Northwestern program uses speech therapy to combat dementia

Ryan Wangman, Reporter

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A new speech therapy program aimed at helping people with dementia regain control of their verbal skills significantly improved patients’ language abilities, according to a Northwestern study.

The program, called “The Communication Bridge,” was designed by a team including Feinberg Prof. Emily Rogalski, lead author of the study and instructor at the Cognitive Neurology and Alzheimer’s Disease Center. It targets a specific type of dementia — primary progressive aphasia — that results in individuals’ communication skills deteriorating first.

“We’ve probably all experienced that tip of the tongue phenomenon where we can’t remember someone’s name, or we can’t remember that word that we’re trying to retrieve,” Rogalski said. “These individuals experience that kind of problem all the time.”

The program used the internet to deliver care and reach a more widespread patient base, Rogalski said. It consisted of eight 1-hour videoconference treatment sessions with a speech-language pathologist, followed by two post-enrollment evaluations to determine the duration of therapy benefit.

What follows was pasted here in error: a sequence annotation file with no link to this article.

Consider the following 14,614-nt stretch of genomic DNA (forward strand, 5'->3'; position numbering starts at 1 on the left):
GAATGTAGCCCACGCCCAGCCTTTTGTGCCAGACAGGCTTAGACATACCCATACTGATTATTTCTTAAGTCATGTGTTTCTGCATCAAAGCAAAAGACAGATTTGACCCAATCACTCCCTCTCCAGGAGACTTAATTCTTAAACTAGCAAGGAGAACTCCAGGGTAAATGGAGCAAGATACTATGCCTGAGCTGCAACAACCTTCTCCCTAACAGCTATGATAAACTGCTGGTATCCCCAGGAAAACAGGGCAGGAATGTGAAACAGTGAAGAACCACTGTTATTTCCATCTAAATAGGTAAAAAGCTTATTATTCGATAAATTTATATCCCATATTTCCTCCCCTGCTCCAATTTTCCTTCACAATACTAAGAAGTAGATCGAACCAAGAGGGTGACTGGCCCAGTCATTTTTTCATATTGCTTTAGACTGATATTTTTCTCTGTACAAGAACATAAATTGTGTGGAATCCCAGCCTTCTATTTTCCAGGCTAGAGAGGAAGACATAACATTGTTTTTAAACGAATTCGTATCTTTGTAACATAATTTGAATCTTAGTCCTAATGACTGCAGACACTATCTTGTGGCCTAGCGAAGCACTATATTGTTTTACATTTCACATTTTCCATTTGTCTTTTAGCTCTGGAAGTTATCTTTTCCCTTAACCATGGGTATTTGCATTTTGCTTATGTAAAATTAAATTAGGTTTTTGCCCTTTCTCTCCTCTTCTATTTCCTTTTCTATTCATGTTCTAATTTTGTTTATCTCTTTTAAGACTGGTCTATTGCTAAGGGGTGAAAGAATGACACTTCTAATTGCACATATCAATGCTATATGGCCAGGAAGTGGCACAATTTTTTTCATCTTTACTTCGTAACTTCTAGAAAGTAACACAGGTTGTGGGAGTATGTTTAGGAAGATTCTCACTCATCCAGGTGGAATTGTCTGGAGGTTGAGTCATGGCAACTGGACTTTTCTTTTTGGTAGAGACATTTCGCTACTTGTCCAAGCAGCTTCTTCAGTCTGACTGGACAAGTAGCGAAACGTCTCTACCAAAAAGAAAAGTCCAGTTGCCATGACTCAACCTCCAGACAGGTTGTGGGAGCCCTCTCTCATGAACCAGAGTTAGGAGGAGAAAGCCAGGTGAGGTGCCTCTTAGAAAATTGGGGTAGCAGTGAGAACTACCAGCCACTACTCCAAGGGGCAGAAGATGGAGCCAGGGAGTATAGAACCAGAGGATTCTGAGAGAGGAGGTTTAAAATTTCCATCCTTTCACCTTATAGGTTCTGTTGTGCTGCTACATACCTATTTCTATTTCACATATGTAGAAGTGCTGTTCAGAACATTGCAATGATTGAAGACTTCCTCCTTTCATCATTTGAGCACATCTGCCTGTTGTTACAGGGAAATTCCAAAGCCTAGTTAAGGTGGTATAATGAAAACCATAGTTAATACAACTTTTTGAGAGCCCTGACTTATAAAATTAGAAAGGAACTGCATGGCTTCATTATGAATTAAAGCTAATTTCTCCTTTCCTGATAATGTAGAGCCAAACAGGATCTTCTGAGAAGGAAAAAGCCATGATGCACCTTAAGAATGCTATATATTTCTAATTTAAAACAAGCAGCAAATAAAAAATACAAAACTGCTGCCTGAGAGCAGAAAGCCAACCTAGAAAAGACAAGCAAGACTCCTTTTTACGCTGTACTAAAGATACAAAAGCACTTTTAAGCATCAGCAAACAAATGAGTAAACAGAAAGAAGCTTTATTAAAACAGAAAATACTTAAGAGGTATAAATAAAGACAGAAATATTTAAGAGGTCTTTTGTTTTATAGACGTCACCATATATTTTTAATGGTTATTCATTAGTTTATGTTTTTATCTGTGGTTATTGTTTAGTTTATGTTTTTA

The study was designed to help participants absorb words relevant to their daily lives, said Becky Khayum, a speech-language pathologist and consultant on the study.

Diane Pugh, a participant in the study, practiced retrieving the names of flowers and plants in her garden and said she is more confident as a result of the program.

“The thing that has been the most helpful is to be able to (identify) photographs of different things,” Pugh said. “Like, ‘What was that plant in my garden?’ or ‘What was I using in the kitchen?’ or ‘What was my cousin’s name?’”

Rogalski said in the past it was hard for many patients to find speech-language pathologists who are able to treat degenerative diseases. There has also been a misconception that speech-language therapy is not helpful for individuals with dementia, she said.

Khayum said there is still a stigma in society for people diagnosed with dementia. A diagnosis can lead individuals to lose confidence and become hyper-aware of their inability to pronounce a particular word, she said.

Post-study statistical tests revealed significant improvement in study participants’ confidence in their ability to communicate.

“People found that it really was impacting their daily lives,” Khayum said. “They felt like, ‘Okay, now we’re in a position of control. We’re not just sitting back and letting this disease take its course,’” she said.

Going forward, Rogalski said she would love to see the program implemented more widely, and she is currently planning to submit a grant to perform a proper clinical trial to demonstrate the program’s effectiveness.

“The long-term goal is not to keep it in-house but actually to make it useful and to share it with others,” she said.

Twitter: @ryanwangman